WASHINGTON — House Speaker Nancy Pelosi, D-Calif., blasted the White House Thursday for asserting that it would not comply with a range of requests from the House Judiciary Committee, arguing that Congress needs certain information to perform its oversight duties and guide any moves toward impeachment.

“The letter that came from the White House yesterday was completely outrageous,” Pelosi told reporters at her weekly press conference, referring to the letter White House counsel Pat Cipollone sent to Judiciary Committee Jerrold Nadler, D-N.Y. on Wednesday.

She added, “That letter that came from the White House was a joke, beneath the dignity of the presidency of the United States, in defiance of our Constitution. Shame on them.”

Pelosi was responding to a question from NBC News’ Kasie Hunt, who asked for her reaction to Nadler telling reports Thursday morning that President Donald Trump’s “posture now is making it impossible to rule out impeachment or anything else.”

Pelosi also pushed backed on the argument Cipollone outline in his letter — that Congress can’t ask any questions of the administration unless it has a legislative purpose.

“One of the purposes that the Constitution spells out for investigation is impeachment,” Pelosi said. “And you can say — and the courts would respect it if you said — we need this information to carry out our oversight responsibilities and among them is impeachment. It doesn’t mean you’re on an impeachment path, but it means if you had the information, you might.”

The speaker was pressed about the use of “inherent contempt” in which Congress would fine or jail Trump administration officials who refuse to comply with subpoenas.

“That is a path,” she said, but declined to say whether she supports that option.

In his letter, Cipollone called on Nadler to “discontinue” his committee’s probes into the president, arguing that they are embarking on a “duplicative investigation” by “issuing subpoenas to replow the same ground the Special Counsel has already covered.”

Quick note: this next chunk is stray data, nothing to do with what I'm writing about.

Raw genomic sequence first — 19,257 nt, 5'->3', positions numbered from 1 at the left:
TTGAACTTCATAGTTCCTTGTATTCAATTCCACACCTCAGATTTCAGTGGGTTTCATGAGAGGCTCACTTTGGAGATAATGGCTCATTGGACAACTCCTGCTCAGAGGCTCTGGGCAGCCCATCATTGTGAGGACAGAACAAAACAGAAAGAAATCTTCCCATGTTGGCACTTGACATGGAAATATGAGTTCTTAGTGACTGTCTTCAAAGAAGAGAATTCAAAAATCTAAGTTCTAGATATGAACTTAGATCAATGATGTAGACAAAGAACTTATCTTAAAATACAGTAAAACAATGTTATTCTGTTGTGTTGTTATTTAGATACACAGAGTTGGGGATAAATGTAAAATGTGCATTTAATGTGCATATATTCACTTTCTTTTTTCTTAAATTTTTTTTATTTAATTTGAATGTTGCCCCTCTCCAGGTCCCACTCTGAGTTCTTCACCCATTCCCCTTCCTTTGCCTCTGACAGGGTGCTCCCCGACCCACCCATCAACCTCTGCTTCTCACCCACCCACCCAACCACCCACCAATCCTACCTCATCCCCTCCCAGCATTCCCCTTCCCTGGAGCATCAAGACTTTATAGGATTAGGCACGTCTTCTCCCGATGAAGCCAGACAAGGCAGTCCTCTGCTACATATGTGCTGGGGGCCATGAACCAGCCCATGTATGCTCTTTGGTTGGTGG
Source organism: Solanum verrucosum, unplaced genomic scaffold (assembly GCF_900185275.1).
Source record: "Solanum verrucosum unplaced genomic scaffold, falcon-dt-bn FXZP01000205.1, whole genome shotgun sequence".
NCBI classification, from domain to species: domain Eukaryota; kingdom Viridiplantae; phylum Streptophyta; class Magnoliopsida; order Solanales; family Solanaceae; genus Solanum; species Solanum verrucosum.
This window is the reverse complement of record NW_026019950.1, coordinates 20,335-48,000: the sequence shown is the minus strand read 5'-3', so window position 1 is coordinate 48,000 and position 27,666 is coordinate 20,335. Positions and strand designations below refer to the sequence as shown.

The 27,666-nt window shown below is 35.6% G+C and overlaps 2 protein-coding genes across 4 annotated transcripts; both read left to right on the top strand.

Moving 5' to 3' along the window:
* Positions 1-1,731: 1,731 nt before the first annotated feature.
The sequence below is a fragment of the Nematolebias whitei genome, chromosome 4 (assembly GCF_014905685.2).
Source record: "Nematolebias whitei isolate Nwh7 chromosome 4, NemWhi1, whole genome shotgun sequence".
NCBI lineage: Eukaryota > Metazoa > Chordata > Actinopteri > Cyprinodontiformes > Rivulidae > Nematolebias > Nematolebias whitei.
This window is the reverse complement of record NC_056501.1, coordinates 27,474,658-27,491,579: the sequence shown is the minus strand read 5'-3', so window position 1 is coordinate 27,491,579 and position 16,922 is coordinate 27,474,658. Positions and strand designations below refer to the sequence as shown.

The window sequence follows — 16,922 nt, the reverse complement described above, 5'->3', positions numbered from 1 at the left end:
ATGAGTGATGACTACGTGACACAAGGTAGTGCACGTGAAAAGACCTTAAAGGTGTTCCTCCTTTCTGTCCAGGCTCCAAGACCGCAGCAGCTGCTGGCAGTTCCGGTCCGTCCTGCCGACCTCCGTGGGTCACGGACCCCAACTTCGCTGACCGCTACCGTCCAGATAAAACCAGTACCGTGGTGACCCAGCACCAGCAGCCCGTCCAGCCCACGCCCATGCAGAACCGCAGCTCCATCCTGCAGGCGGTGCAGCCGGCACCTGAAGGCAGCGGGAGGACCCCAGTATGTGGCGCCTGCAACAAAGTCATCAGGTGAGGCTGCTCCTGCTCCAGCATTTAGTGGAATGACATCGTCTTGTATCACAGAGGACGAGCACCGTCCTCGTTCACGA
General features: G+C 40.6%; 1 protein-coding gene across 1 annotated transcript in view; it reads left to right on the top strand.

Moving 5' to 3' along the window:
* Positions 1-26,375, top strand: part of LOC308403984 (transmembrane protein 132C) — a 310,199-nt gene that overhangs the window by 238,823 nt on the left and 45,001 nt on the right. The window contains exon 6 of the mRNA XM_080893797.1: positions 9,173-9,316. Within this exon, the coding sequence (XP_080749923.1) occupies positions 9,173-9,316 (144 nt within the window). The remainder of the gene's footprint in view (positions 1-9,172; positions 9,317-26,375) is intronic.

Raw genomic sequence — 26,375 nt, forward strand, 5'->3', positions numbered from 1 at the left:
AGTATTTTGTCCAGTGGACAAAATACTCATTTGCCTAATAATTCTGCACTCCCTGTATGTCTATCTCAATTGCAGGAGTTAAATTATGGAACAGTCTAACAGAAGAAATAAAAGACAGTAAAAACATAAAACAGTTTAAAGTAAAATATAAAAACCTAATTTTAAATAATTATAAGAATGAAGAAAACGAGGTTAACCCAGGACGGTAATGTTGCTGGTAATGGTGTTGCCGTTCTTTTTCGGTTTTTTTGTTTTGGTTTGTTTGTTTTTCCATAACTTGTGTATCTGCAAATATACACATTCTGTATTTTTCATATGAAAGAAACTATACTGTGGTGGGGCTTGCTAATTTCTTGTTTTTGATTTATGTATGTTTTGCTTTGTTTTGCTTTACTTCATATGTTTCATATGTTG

Last week, the Judiciary panel voted to recommend to the House that it should hold Attorney General William Barr in contempt of Congress for refusing to comply with Nadler’s subpoena for the full unredacted Mueller report and its underlying documents. Pelosi has suggested that she would combine a floor vote to hold Barr in contempt with other possible contempt citations involving Trump officials.

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Jimmy Carter released from hospital after breaking hip

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By Associated Press

ATLANTA — Former President Jimmy Carter plans to teach Sunday school this weekend just days after undergoing surgery for a broken hip, a spokeswoman said Thursday.

Carter, 94, was released Thursday morning from a Georgia hospital after getting a hip replacement. He plans to continue recuperating at his home in rural Plains, said a statement from Carter spokeswoman Deanna Congileo.

Carter’s wife, Rosalynn Carter, went home with her husband after she was admitted to the hospital Wednesday for observation and testing after she “felt faint,” Congileo said.

“Both President and Mrs. Carter extend their thanks to the many people who sent well wishes the past few days,” Congileo’s statement said.

Jimmy Carter suffered a broken hip Monday as he was leaving to go turkey hunting. Congileo said he will undergo physical therapy as part of his recovery.

She said Carter also plans to teach his regular Sunday school class this weekend at Marantha Baptist Church in Plains.

Carter became the longest-lived president in U.S. history in March when his age surpassed that of former President George H.W. Bush, who died Nov. 30 at the age of 94 years, 171 days.

Nearly four years have passed since Carter revealed he had been diagnosed with cancer. Carter said in August 2015 he had melanoma that had spread to his liver and brain. He received treatment for seven months until scans showed no sign of the disease.